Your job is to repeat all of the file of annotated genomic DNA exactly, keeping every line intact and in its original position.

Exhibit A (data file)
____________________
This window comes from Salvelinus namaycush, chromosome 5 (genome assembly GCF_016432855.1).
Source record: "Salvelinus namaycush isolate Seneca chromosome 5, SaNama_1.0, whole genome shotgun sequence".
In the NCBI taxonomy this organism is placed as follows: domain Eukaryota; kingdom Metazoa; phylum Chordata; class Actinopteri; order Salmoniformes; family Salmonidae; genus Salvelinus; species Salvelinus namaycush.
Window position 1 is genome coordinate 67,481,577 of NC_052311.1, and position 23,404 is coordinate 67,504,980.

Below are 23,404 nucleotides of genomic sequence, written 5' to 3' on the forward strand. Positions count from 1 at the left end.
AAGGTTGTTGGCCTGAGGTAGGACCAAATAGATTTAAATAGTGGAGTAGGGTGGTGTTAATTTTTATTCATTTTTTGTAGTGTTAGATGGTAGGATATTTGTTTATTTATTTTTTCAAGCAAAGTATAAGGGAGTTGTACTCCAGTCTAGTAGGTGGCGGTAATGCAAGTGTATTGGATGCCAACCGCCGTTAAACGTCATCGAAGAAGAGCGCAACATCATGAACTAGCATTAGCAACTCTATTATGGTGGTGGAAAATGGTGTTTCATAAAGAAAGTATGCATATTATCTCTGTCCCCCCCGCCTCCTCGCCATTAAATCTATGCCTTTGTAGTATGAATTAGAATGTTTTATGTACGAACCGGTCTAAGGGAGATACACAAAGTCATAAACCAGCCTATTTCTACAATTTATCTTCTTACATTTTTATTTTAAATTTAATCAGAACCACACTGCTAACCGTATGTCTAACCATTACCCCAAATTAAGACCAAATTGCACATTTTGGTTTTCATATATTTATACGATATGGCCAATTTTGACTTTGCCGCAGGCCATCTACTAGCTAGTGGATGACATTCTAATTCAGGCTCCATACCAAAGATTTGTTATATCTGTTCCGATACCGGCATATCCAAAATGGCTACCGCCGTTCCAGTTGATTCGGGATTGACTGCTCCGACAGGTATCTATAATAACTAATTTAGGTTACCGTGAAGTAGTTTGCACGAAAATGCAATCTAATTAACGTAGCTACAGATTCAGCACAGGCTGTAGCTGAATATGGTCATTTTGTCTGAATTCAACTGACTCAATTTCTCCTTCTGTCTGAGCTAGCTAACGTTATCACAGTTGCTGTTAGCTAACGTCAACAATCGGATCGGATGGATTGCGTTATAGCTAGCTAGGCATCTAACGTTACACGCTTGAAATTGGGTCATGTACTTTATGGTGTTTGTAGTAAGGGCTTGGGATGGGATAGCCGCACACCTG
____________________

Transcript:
This window comes from Salvelinus namaycush, chromosome 5 (genome assembly GCF_016432855.1).
Source record: "Salvelinus namaycush isolate Seneca chromosome 5, SaNama_1.0, whole genome shotgun sequence".
In the NCBI taxonomy this organism is placed as follows: domain Eukaryota; kingdom Metazoa; phylum Chordata; class Actinopteri; order Salmoniformes; family Salmonidae; genus Salvelinus; species Salvelinus namaycush.
Window position 1 is genome coordinate 67,481,577 of NC_052311.1, and position 23,404 is coordinate 67,504,980.

Below are 23,404 nucleotides of genomic sequence, written 5' to 3' on the forward strand. Positions count from 1 at the left end.
AAGGTTGTTGGCCTGAGGTAGGACCAAATAGATTTAAATAGTGGAGTAGGGTGGTGTTAATTTTTATTCATTTTTTGTAGTGTTAGATGGTAGGATATTTGTTTATTTATTTTTTCAAGCAAAGTATAAGGGAGTTGTACTCCAGTCTAGTAGGTGGCGGTAATGCAAGTGTATTGGATGCCAACCGCCGTTAAACGTCATCGAAGAAGAGCGCAACATCATGAACTAGCATTAGCAACTCTATTATGGTGGTGGAAAATGGTGTTTCATAAAGAAAGTATGCATATTATCTCTGTCCCCCCCGCCTCCTCGCCATTAAATCTATGCCTTTGTAGTATGAATTAGAATGTTTTATGTACGAACCGGTCTAAGGGAGATACACAAAGTCATAAACCAGCCTATTTCTACAATTTATCTTCTTACATTTTTATTTTAAATTTAATCAGAACCACACTGCTAACCGTATGTCTAACCATTACCCCAAATTAAGACCAAATTGCACATTTTGGTTTTCATATATTTATACGATATGGCCAATTTTGACTTTGCCGCAGGCCATCTACTAGCTAGTGGATGACATTCTAATTCAGGCTCCATACCAAAGATTTGTTATATCTGTTCCGATACCGGCATATCCAAAATGGCTACCGCCGTTCCAGTTGATTCGGGATTGACTGCTCCGACAGGTATCTATAATAACTAATTTAGGTTACCGTGAAGTAGTTTGCACGAAAATGCAATCTAATTAACGTAGCTACAGATTCAGCACAGGCTGTAGCTGAATATGGTCATTTTGTCTGAATTCAACTGACTCAATTTCTCCTTCTGTCTGAGCTAGCTAACGTTATCACAGTTGCTGTTAGCTAACGTCAACAATCGGATCGGATGGATTGCGTTATAGCTAGCTAGGCATCTAACGTTACACGCTTGAAATTGGGTCATGTACTTTATGGTGTTTGTAGTAAGGGCTTGGGATGGGATAGCCGCACACCTG